Whole-cell current was recorded using an EPC9 patch clamp amplifier (HEKA) in voltage-clamp mode. Patch pipette contained in mmol/L: 145 Na+-glutamate, 5 CsCl, 5 EGTA, 5 Hepes, pH 7.4. Bath solution contained in mmol/L: 145 Na+-glutamate, 5 Hepes, 10 glucose, pH 7.4. Adenosine (100 μmol/L) was applied to the cells held at −80 mV. Instantaneous I-V relationships were obtained by applying an ascending ramp protocol from −100 mV to +100 mV for 500 ms before and after adenosine application. L-cis-diltiazem and LY-83583 were added 10 minutes before adenosine application.
Arterial Tension Measurement
Segments of aorta were dissected from male C57 mice and mounted in a myograph. Isometric tension was measured. Cumulative concentration-response relationships for the relaxant effect of NECA were determined in aortic rings after steady contraction with 11-deoxy prostaglandin (PG) F2α. The concentration of 11-deoxy PGF2α varied from 60 to 300 nmol/L to achieve similar degree of constriction in different arteries. If needed, L-cis-diltiazem (100 μmol/L), L-NAME (100 μmol/L), or charybdotoxin (50 nmol/L) plus apamin (50 nmol/L) was added 30 minutes before NECA application. In some arterial rings, the endothelial layer was mechanically removed.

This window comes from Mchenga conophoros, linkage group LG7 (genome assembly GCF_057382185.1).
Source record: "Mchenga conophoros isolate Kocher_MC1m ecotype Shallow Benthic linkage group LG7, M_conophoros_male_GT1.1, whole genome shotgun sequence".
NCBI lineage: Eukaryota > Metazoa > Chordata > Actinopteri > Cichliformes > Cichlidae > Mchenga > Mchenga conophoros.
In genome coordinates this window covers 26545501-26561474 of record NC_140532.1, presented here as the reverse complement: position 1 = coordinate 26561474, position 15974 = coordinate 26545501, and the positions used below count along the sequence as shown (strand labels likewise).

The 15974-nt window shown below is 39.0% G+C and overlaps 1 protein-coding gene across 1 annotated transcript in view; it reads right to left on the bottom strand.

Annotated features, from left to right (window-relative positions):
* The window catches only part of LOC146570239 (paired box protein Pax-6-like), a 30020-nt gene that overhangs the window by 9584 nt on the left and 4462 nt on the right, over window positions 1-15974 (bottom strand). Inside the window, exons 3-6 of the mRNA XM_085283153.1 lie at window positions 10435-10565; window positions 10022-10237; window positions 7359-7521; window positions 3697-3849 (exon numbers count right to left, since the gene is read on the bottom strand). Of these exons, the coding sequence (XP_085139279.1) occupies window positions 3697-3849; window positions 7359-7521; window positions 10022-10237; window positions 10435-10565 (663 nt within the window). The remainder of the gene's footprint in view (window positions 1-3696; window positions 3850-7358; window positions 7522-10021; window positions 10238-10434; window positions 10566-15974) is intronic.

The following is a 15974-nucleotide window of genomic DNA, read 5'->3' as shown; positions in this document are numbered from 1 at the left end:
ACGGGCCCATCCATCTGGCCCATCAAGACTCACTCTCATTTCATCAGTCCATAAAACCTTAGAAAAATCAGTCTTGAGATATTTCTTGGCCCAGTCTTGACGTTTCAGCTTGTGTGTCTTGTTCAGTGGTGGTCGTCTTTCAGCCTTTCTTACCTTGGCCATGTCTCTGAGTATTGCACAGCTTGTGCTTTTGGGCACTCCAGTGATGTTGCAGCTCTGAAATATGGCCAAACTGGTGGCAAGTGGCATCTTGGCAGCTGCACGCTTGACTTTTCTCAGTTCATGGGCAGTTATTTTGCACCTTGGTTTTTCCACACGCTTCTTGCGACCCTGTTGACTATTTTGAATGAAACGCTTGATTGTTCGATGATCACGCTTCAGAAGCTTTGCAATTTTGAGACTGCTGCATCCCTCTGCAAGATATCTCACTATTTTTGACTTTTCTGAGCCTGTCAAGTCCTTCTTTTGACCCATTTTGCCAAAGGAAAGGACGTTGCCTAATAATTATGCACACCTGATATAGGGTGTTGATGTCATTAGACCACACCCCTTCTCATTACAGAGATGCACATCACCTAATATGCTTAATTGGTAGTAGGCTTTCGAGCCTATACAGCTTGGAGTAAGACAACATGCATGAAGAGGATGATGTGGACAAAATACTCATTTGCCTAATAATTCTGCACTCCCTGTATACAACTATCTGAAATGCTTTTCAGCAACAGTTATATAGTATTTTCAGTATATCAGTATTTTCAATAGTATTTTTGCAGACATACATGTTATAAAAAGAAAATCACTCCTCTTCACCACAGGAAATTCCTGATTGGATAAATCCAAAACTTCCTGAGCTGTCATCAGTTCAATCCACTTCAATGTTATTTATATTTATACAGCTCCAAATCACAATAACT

For detailed experimental procedures, please see the supplemental materials (available online at http://atvb.ahajournals.org).
Role of CNG Channels in Adenosine-Induced Ca2+ Influx in H5V Cells
Application of adenosine (100 μmol/L) elicited a [Ca2+]i rise in H5V cells bathed in PSS (Figure 1A). This [Ca2+]i rise was attributable to Ca2+ influx, because (1) removal of extracellular Ca2+ abolished the [Ca2+]i rise; (2) adenosine also induced Mn2+ influx as will be described later. We then explored the possible involvement of CNG channels in this Ca2+ influx. L-cis-diltiazem, a highly selective inhibitor for CNG channels,16 caused a dose-dependent inhibition on this Ca2+ influx (supplemental Figure I). L-cis-diltiazem at 50 μmol/L markedly reduced the percentage of cells displaying adenosine-induced Ca2+ influx (Figure 1D). This agent also decreased the magnitude of [Ca2+]i rise among the responding cells (Figure 1B and 1E). Another CNG channel inhibitor LY-8358317 (20 μmol/L) had similar effect to that of L-cis-diltiazem (Figure 1C through 1E).